An ice storm prevented Frankie Policelli’s parents, Frank and Angie, from joining him on his official visit to the University of Dayton earlier this month. The Policellis live in New Hartford, N.Y., 50 miles east of Syracuse, but Frankie has attended Long Island Lutheran High School, 262 miles away, throughout his senior year. He had no trouble flying out of LaGuardia Airport in New York City.
Policelli, a 6-foot-8, 205-pound forward who’s a three-start recruit, according to 247Sports.com, visited campus on April 15, meeting the Dayton Flyers, talking to coaches, professors and academic advisors, touring UD Arena, doing everything recruits do on official visits.
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Freshman Obadiah Toppin, who’s from New York state like Policelli, was in charge of showing Policelli around.
“I liked the campus and the people and the coaching staff,” Policelli said. “Once I got to campus, everyone was greeting me with smiles and they were really nice. I could picture myself there.”
After returning home and thinking about his college choices, which included Maryland, Illinois, Texas Tech and Cincinnati, Policelli announced his verbal commitment to the Flyers on Monday night. He signed a national letter of intent on Tuesday, making him the third member of the 2018 class and the ninth scholarship player on the 2018-19 roster.
“Frankie will fit very well into the fabric of our campus and community,” Dayton coach Anthony Grant said. “He is highly motivated to achieve success both as a student and an athlete. As a player, he possesses a great combination of size, skill, and athleticism that will fit nicely into our style of play on both ends of the floor.”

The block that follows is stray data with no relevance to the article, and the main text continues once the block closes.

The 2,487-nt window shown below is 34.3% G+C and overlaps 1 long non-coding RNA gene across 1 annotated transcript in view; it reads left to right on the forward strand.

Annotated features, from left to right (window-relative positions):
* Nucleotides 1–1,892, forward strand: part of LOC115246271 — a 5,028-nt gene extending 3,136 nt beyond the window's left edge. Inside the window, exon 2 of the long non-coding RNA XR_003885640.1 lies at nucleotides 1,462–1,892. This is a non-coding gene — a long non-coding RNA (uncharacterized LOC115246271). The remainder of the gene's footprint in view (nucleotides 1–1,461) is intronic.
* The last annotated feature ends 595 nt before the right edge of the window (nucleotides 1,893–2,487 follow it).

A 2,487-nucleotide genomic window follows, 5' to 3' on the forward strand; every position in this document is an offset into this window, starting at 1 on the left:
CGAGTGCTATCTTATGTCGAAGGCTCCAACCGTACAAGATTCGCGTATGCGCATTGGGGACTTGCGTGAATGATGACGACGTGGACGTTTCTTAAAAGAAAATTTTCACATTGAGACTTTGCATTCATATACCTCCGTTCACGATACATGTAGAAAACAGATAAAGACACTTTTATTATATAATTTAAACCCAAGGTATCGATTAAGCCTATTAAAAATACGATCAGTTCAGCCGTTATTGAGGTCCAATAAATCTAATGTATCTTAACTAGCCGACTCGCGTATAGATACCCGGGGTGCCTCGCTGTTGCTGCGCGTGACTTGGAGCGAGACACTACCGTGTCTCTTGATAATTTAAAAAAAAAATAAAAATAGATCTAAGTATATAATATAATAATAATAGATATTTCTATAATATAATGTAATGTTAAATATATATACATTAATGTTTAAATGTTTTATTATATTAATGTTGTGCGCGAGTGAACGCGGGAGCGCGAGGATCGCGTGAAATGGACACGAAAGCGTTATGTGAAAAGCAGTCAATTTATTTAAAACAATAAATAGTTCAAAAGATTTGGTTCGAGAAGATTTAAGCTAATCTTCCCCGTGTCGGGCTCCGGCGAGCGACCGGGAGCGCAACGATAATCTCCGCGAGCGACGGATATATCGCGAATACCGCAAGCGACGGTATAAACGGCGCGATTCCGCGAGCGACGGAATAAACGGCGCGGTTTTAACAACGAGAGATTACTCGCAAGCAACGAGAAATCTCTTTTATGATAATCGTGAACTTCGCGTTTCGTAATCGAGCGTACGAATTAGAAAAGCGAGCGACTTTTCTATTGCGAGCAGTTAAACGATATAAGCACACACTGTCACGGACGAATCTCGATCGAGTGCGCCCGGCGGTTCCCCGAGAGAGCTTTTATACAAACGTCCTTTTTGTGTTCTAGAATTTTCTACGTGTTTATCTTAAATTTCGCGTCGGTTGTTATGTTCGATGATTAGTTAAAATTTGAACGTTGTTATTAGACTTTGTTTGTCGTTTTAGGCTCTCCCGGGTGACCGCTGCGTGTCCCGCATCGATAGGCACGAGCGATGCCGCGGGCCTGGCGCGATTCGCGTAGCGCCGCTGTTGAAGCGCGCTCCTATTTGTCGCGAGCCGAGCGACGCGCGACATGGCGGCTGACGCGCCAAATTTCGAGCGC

While it’s too early to say just how much Dayton will improve after a 14-17 finish last season, Policelli said, “It’s going to be a really fun team. They’re all really outgoing and funny.”
Here are six things to know about Policelli:
One of three: Policelli, turned 18 last week, his dad Frank said, and like every other birthday in his life, Frankie shared it with two other members of his family: his brother Niko and sister Amber. The Policellis are triplets.
“It’s been quite an exciting, fast 18 years, I tell you that much,” said Frank, an attorney in Utica, N.Y.
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The siblings are close, Frankie said.
“Whenever I’m bored, I’ll go to either my sister or brother and say, ‘Let’s go do something,’” Frankie said. “A lot of times we’ll team up on one. If my sister’s being annoying, me and my brother will team up on her, or then it’ll be my sister and brother versus me.”
High school career: As a junior at New Hartford High School, Policelli averaged 28.1 points and 13.0 rebounds. He suffered a partial tear of his meniscus and missed the second half the season.
Policelli decided to transfer to Long Island Lutheran as a senior so he could play against better competition and improve his game.